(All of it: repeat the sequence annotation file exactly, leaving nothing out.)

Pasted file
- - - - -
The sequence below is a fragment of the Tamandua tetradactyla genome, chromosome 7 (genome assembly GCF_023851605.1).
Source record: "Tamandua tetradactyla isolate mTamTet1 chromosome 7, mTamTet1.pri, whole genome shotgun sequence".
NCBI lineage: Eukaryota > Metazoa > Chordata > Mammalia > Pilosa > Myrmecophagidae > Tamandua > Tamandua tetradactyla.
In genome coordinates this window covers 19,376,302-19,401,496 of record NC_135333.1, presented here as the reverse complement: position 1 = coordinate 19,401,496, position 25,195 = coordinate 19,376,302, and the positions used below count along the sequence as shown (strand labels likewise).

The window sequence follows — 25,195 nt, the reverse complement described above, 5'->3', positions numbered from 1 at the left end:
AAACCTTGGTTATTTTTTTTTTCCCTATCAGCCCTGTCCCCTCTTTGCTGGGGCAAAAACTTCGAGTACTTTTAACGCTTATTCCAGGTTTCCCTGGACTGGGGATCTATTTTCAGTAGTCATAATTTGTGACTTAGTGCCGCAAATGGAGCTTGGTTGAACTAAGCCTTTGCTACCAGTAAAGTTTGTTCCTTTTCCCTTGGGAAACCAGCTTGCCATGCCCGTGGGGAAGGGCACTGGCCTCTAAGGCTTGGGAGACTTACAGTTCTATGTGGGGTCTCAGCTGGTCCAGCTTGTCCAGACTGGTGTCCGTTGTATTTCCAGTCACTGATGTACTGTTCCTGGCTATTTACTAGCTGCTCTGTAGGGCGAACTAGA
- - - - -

The sequence below is a fragment of the Tamandua tetradactyla genome, chromosome 7 (genome assembly GCF_023851605.1).
Source record: "Tamandua tetradactyla isolate mTamTet1 chromosome 7, mTamTet1.pri, whole genome shotgun sequence".
NCBI lineage: Eukaryota > Metazoa > Chordata > Mammalia > Pilosa > Myrmecophagidae > Tamandua > Tamandua tetradactyla.
In genome coordinates this window covers 19,376,302-19,401,496 of record NC_135333.1, presented here as the reverse complement: position 1 = coordinate 19,401,496, position 25,195 = coordinate 19,376,302, and the positions used below count along the sequence as shown (strand labels likewise).

The window sequence follows — 25,195 nt, the reverse complement described above, 5'->3', positions numbered from 1 at the left end:
AAACCTTGGTTATTTTTTTTTTCCCTATCAGCCCTGTCCCCTCTTTGCTGGGGCAAAAACTTCGAGTACTTTTAACGCTTATTCCAGGTTTCCCTGGACTGGGGATCTATTTTCAGTAGTCATAATTTGTGACTTAGTGCCGCAAATGGAGCTTGGTTGAACTAAGCCTTTGCTACCAGTAAAGTTTGTTCCTTTTCCCTTGGGAAACCAGCTTGCCATGCCCGTGGGGAAGGGCACTGGCCTCTAAGGCTTGGGAGACTTACAGTTCTATGTGGGGTCTCAGCTGGTCCAGCTTGTCCAGACTGGTGTCCGTTGTATTTCCAGTCACTGATGTACTGTTCCTGGCTATTTACTAGCTGCTCTGTAGGGCGAACTAGA